And can curse like a sailor as well - the class was a big help.


San Juan Sailing?
 
2013-09-16 07:23:38 PM
Bust out another target market..
 
2013-09-16 07:27:11 PM

MrSteve007: I went up to Desolation Sound last year as part of an advanced coastal cursing class & flotilla. I opted to go only on one week of the 3-week flotilla. This year I'm bringing my own boat.


Advanced Coastal Cursing Syllabse
I. farking square sails
II. Schooners & shiat
III. biatching Block & Tackle
IV. Tacking like a twat
V. Anchors are assholes
 
2013-09-16 07:47:33 PM

toraque: They say the two happiest days of a boat owner's life are 'the day he buys the boat' and 'the day he sells his boat.'  I'd guess 'the day a drunken stranger manages to set it on fire by ramming a Coast Guard cutter, letting me pocket the insurance money' is probably in that list somewhere.




3rd happiest day is when he gets to nail Judge Smalls niece Lacy.
 
2013-09-16 09:08:39 PM

HempHead: toraque: They say the two happiest days of a boat owner's life are 'the day he buys the boat' and 'the day he sells his boat.'  I'd guess 'the day a drunken stranger manages to set it on fire by ramming a Coast Guard cutter, letting me pocket the insurance money' is probably in that list somewhere.

3rd happiest day is when he gets to nail Judge Smalls niece Lacy.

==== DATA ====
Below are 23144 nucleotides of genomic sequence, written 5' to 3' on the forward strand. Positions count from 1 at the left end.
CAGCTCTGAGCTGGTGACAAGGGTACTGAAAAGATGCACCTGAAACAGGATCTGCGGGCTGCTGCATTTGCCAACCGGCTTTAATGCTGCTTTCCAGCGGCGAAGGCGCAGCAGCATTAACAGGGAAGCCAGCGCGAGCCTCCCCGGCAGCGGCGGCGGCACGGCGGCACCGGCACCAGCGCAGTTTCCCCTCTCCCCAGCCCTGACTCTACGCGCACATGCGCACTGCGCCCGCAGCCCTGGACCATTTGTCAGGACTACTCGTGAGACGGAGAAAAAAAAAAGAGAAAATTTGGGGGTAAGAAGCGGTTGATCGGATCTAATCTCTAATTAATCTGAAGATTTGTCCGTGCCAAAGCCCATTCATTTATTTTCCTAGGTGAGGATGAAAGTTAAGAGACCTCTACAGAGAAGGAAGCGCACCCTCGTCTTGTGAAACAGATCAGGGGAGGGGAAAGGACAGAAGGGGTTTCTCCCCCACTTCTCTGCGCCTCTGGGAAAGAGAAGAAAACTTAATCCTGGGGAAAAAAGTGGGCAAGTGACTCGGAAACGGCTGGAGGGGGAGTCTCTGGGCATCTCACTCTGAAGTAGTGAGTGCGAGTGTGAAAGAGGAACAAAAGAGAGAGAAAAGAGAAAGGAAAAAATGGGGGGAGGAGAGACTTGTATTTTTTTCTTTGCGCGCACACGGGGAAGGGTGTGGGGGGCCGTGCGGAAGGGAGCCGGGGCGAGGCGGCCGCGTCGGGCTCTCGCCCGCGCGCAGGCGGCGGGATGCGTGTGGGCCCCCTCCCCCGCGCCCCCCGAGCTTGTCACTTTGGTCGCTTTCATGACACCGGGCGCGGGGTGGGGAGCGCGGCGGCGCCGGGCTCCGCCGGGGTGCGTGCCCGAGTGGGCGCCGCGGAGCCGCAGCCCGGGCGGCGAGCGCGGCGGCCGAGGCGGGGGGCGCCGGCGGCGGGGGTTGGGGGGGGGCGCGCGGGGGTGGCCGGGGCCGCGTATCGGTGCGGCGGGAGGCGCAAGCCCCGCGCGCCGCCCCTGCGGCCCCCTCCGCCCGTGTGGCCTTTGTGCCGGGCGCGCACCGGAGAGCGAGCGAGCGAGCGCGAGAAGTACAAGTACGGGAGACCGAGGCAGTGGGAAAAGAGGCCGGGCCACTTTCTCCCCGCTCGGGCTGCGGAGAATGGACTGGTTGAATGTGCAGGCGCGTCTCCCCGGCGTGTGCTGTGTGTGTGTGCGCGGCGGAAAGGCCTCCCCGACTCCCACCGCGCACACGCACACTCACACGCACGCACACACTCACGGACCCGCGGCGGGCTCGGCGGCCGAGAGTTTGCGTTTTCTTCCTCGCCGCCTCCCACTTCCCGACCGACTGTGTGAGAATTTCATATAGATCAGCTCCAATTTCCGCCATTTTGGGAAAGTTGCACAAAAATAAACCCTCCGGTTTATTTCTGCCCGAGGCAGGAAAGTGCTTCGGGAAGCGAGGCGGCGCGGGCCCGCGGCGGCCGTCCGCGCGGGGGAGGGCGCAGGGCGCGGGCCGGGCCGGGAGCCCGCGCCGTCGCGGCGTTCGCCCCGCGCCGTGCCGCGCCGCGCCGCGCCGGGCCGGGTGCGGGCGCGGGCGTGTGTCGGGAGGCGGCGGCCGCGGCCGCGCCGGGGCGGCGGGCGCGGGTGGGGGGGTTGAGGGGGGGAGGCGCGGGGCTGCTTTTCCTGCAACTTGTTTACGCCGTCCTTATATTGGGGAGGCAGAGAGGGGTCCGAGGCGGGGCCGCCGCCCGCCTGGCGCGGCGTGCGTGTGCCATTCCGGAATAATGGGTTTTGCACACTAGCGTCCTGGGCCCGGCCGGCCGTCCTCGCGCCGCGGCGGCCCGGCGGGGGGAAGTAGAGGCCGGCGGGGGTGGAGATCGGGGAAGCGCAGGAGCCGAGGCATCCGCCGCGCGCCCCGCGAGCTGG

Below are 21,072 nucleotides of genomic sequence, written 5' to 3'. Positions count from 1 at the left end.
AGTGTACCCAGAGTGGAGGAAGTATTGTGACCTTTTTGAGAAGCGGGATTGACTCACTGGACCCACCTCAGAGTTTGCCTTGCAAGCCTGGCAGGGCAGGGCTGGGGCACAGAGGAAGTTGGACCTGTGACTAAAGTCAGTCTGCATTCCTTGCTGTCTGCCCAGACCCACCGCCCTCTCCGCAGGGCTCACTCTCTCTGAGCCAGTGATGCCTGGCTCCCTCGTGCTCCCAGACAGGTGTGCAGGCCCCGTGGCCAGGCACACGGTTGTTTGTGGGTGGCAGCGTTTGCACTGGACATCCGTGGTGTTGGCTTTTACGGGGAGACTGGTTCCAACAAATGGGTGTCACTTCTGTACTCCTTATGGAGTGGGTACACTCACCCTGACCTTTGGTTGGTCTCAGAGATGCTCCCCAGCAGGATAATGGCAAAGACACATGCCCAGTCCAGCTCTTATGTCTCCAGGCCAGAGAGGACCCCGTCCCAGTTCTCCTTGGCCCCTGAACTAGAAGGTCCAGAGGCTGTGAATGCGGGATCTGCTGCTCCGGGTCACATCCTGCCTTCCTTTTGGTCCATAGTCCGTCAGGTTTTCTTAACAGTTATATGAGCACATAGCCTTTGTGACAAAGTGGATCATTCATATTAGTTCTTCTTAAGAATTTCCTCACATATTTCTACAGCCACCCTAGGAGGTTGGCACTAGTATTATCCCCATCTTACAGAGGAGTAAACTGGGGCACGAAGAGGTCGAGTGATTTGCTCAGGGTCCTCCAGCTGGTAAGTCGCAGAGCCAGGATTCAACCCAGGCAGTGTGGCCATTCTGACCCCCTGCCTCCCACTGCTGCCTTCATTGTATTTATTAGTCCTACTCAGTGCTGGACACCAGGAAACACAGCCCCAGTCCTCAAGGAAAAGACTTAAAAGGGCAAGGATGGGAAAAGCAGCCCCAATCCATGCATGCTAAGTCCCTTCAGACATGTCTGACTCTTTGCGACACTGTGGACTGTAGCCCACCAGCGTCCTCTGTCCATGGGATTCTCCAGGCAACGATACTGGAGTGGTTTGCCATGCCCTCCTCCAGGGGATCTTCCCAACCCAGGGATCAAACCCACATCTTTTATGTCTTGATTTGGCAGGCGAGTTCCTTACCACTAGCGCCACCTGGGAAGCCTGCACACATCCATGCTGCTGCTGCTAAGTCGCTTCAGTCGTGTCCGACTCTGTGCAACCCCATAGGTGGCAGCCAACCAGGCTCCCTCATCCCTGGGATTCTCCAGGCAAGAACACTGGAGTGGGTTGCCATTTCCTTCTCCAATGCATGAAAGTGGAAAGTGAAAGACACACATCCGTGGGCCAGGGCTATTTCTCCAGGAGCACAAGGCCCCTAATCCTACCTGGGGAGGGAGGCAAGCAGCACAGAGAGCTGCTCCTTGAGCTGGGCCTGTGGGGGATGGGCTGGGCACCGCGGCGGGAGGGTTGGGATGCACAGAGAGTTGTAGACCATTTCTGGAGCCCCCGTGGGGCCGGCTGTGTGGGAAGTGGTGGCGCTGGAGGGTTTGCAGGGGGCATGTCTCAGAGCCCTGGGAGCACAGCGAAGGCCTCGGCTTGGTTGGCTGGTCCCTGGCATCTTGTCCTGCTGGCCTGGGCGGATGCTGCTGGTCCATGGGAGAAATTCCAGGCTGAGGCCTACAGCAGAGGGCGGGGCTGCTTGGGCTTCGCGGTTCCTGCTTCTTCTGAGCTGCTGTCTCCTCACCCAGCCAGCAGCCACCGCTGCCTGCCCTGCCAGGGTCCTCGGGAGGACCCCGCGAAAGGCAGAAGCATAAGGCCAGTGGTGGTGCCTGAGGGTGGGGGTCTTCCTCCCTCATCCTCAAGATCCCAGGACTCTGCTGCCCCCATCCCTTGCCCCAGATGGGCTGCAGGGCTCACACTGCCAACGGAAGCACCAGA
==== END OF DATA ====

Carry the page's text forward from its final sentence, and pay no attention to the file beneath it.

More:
Ahoy, polloi.
 
2013-09-16 09:31:16 PM
i like boats
 
2013-09-16 09:54:09 PM
i42.tinypic.com
Yargh, I'm a pirate. Or at least that's what my friends call me. The the truth is that you've rented your $200k pride and joy to man who couldn't find his own aft with two hands and a map. So, don't be surprised when I've stuck the pointy bit into some one else's left side. And with your cut rate insurance, you could be paying for this yourself. So get Allstate. You could save money and be be better protected from mayhem like me.
 
2013-09-16 11:18:26 PM
Then there's the boat payments, storage fees, fuel, maintenance and repair - these costs can quickly sink the dream of boat ownership.

Oops. TFAuthor should have taken a cue from the real estate industry - boatownership should be one amalgamated word, just like homeownership.

I don't even want a boat, for just this reason. A canoe or kayak would be more my style. Anything that incurs "storage fees, fuel, maintenance, repair, [I'll add] insurance, and licensing..." fark that noise. I've already got two cars. I'm a simple man.

/I do, however, own a TV.
 
2013-09-17 01:23:04 AM
assets.amuniversal.com
 
2013-09-17 04:47:09 PM
I have a boat?